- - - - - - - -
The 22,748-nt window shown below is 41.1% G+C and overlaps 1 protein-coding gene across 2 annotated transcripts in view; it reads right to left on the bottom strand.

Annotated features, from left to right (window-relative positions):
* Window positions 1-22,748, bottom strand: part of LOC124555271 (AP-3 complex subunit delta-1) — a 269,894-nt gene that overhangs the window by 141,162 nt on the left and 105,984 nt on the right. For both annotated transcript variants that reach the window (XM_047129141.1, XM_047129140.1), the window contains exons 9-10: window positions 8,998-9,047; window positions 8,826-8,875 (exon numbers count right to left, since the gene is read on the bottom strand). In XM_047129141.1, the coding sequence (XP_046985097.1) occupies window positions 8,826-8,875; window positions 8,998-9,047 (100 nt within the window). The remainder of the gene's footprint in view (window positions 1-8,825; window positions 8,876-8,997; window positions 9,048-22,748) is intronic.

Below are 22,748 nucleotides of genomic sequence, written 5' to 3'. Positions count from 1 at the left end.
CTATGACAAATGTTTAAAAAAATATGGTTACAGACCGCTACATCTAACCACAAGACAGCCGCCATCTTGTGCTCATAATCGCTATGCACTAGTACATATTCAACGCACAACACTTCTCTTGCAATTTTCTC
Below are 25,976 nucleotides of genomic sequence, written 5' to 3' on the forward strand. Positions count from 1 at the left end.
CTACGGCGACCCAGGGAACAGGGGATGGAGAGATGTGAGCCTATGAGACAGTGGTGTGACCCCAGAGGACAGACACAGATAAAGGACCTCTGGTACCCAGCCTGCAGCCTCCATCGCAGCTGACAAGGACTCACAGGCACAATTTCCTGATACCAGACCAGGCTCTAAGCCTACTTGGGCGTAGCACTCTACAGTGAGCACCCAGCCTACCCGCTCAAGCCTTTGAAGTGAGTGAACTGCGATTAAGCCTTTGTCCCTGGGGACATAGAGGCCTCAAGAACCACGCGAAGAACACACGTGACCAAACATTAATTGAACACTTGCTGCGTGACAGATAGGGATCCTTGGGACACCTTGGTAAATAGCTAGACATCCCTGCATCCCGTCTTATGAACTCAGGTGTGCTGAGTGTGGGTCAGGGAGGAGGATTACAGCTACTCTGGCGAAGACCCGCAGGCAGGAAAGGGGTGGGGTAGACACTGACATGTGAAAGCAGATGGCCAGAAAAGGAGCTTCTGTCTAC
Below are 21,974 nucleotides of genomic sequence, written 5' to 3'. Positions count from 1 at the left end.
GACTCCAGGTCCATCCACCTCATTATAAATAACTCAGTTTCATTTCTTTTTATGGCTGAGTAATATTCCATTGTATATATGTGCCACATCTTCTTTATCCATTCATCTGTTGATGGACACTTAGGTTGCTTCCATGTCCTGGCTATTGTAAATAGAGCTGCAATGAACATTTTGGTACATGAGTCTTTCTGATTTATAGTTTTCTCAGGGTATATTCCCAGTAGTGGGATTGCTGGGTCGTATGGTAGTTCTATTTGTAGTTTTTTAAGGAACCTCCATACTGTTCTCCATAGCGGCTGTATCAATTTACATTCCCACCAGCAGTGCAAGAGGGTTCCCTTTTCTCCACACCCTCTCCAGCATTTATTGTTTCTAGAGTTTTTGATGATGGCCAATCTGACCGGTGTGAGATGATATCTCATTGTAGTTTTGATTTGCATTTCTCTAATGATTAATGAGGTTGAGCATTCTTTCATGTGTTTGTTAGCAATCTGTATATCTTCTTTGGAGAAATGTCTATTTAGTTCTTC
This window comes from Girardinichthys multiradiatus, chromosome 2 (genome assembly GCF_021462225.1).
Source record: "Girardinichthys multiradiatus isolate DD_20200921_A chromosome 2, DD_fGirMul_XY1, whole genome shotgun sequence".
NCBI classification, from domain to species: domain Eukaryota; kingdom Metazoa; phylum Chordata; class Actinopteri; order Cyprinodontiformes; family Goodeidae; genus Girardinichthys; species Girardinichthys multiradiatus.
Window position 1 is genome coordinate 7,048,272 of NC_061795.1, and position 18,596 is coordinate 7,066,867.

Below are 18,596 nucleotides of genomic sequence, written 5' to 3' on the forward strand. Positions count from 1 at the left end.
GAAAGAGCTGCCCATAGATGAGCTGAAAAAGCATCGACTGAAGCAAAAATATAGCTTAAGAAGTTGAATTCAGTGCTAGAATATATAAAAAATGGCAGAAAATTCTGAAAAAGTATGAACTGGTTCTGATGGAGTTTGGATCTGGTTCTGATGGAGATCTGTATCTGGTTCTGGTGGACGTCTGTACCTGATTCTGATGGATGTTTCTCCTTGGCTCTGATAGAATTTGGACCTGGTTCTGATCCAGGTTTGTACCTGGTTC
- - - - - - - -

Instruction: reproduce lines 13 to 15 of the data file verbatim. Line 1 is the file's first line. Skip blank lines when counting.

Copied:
Window position 1 is genome coordinate 7,048,272 of NC_061795.1, and position 18,596 is coordinate 7,066,867.

Below are 18,596 nucleotides of genomic sequence, written 5' to 3' on the forward strand. Positions count from 1 at the left end.
GAAAGAGCTGCCCATAGATGAGCTGAAAAAGCATCGACTGAAGCAAAAATATAGCTTAAGAAGTTGAATTCAGTGCTAGAATATATAAAAAATGGCAGAAAATTCTGAAAAAGTATGAACTGGTTCTGATGGAGTTTGGATCTGGTTCTGATGGAGATCTGTATCTGGTTCTGGTGGACGTCTGTACCTGATTCTGATGGATGTTTCTCCTTGGCTCTGATAGAATTTGGACCTGGTTCTGATCCAGGTTTGTACCTGGTTC